The area is crisscrossed with beautiful hand-built stone walls used to separate pastures which are grazed by sheep. Luckily we arrived on the tail-end of lambing season and our soundtrack for the duration of our visit was the bleats of sheep. Such a lovely sound!


After we climbed across the “hole in the wall”, we marveled at our first views of the peak of Helvellyn – hugging a lake called Red Tarn. 


We paused for a bit to ask a chap to snap a photo of us. 


Then we reciprocated by taking a photo of him for his wife. He had lived in the area for over a decade and was hiking the infamous mountain for his first time. We talked about our impending encounter with the striding edge, and he expressed he was also a bit worried… this did not help!
After a stroll across a high mountain meadow, we were suddenly on the striding edge. Which is basically, a ridge ascent where you climb across rocks with, ocassionally, nearly shear drops that it is best to avoid looking at, if you know what I mean. In the beginning, it was easy going. 

Then, the path narrowed and we began hand-over-hand bouldering, if you will, at great height. 

The most challenging part came when we came down the backside of a rocky ridge requiring quite a bit of triceps and careful foot placement. This is where we met a chap in his 50s who was on his last nerve. We helped him down and he decided he would not continue. It was sad, because we’d met him on our way up the first mountain ascent and he was excited to be finally hiking the mountain after considering it for years. But, as he made the decision to bail out and literally slide down the gravely backside of the mountain mere feet from the summit, my husband and I reflected on the power of intention. When we first met him, he said that he was going to “try” to make it but he wasn’t sure he’d be successful. We, on the other hand, perhaps foolishly, certainly boldly, never doubted our ability to make the ascent. And, you know what, we did!

But first, after we completed the rocky ridge grappling, we needed to make one final push. I’ll admit, seeing a grown man bail out, got to me a bit, so I focused my attention on quickly pushing up the ridge to the peak. Here the trail became more vertical and more of a scramble with lose rocks and not as much solid footing. We charged up quickly, and suddenly we reached the peak.


It was time for lunch and some fellows were rising to continue their hike. We grabbed their spot on the rim to savor the view as we refueled with salami and blue cheese sandwiches. Yes, an admittedly strange combination, which turned out to be delicious! 


After our lunch we spent a bit of time on the peak taking in the views of Ulswater in the distance.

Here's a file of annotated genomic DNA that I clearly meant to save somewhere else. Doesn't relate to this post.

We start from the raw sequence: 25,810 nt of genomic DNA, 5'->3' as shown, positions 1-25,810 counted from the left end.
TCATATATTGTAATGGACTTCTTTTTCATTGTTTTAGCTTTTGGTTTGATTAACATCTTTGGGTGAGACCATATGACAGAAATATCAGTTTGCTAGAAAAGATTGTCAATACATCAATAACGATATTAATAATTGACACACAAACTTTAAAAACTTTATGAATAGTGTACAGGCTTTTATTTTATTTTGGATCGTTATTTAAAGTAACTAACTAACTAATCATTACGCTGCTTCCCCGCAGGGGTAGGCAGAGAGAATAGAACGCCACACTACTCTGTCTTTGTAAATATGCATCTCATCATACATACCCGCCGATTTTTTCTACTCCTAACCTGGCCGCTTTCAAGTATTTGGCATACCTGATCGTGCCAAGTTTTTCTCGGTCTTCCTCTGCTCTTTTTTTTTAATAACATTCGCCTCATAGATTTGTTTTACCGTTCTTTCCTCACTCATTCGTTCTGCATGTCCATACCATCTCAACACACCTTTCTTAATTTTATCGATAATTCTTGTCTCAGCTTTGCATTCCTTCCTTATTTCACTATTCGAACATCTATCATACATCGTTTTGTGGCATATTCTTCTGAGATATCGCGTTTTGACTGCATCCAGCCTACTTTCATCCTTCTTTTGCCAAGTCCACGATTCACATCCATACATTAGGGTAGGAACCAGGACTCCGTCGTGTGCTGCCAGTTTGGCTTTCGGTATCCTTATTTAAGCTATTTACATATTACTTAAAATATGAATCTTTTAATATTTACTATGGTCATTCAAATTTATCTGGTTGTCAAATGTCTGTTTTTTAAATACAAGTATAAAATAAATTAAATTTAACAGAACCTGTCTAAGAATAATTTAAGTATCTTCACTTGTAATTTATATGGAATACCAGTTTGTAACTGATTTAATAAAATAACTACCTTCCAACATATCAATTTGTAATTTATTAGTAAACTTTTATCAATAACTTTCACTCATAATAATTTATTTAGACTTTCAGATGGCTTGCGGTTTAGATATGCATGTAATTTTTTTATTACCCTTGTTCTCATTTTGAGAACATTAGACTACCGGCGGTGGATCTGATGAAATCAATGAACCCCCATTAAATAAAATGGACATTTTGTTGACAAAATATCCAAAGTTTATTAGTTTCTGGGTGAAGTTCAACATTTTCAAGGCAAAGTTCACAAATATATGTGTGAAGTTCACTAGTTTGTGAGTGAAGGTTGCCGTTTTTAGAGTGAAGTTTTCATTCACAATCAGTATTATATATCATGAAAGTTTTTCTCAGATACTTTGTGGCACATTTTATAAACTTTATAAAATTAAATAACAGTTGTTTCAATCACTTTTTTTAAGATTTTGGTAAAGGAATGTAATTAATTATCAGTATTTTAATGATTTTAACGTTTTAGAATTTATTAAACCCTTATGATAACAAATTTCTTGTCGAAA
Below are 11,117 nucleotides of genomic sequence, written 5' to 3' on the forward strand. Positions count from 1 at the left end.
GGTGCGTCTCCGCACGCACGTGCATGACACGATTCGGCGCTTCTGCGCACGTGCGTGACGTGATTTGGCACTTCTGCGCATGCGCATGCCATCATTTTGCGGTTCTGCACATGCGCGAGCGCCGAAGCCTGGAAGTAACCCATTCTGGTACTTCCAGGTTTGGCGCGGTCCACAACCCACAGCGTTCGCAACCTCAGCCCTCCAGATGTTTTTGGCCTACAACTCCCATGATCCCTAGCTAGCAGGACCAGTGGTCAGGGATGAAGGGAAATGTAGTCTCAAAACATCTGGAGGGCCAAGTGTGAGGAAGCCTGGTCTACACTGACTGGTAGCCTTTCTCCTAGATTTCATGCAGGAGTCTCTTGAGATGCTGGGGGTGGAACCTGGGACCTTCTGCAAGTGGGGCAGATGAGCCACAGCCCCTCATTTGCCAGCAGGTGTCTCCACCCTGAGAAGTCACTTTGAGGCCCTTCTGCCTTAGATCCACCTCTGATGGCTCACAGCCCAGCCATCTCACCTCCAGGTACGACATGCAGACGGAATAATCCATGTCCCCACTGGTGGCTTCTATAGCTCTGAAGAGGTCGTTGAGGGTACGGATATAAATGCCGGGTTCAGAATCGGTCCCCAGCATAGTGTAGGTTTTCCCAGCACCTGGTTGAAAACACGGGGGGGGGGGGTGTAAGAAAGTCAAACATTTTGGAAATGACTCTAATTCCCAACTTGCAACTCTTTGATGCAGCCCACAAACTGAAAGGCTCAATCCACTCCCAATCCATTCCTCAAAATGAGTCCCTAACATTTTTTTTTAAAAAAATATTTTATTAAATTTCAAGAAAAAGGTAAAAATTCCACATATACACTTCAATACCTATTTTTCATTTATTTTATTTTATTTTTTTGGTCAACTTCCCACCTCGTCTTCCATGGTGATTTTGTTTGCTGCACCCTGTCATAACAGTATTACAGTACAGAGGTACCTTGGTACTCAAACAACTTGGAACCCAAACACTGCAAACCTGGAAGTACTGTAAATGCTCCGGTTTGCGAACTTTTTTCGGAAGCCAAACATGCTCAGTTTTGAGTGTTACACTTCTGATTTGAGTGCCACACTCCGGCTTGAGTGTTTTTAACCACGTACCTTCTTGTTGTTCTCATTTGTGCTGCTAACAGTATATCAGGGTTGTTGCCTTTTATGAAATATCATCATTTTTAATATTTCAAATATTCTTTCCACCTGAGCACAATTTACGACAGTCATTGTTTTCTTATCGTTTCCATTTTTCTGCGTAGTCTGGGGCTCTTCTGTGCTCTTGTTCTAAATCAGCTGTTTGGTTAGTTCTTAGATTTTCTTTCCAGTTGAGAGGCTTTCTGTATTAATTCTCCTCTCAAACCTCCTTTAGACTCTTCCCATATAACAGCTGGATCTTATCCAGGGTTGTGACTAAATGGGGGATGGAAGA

We read a monument to a hiker who died on the mountain and his skeleton was later found because his dog stayed by his side for 3 months! Quite a tale of loyalty, or desperation (she allegedly consumed his flesh), you take your pick.


Fortunately, this was not our day to die, but we weren’t quite certain of this yet. We had ahead of us the descent down the Swiral Edge. Not quite as steep as the striding edge, but challenging, nonetheless. A group of college kids skipped across the rocks and we watched in wonder at their nimble steps.


We found ourselves wondering, where is the trail? Seriously, y’all, I have never encountered such trails in America! It was rather invigorating and felt like a real adventure!


Clouds passed overhead, altering the colors of the landscape moment by moment. As we descended, I snapped photos of the changing scenery. 

We paused for a moment on the banks of the tarn to admire the reflection of the mountain in the water. Then we continued our descent.


For a bit, we climbed out and back, basically up to the hole in the wall. This is where we needed to make a decision – go back the way we came, or take a looping path back to Glenridding. Of course, we went for the loop, we always go for the loop option. The first portion followed the rock wall along the ridge, then made a descent down what could best be described as steps for giants. Huge rocks which basically formed a stairway. By this point we were a bit tired and our feet began to complain about the pounding on the rocks. 


We persisted, occasionally stopping to admire the views and say hello to the sheep. 


After what felt like a very long time of walking down giant steps, we re-entered the valley. The first person we met was a boy and we asked him the way to Penrith. In the most delightful Lakes District accent, he informed us we could either walk up the hill (my legs cried: “please, no more hills”) or along the beck (the local word for river or creek) in to town where we would find a store and then turn right and follow the road to Penrith. We opted for the Beck path and happily soaked in more scenery.

A stop at the market to assess supplies confirmed they had a good selection of beer so we pushed on to our car and then drove back to stock up. We ended the day with beer and reheated meat pies as we soaked up the sunset over Ulswater.


Such a lovely day! We were filled with a sense of accomplishment and a bit of worry about the chap who bailed and went down the side of the hill. We wondered if we should have taken his number to call and make sure he was ok. We also wondered how he felt after bailing halfway and were grateful for our convinction and ability to persevere in the face of seemingly insurmountable challenges.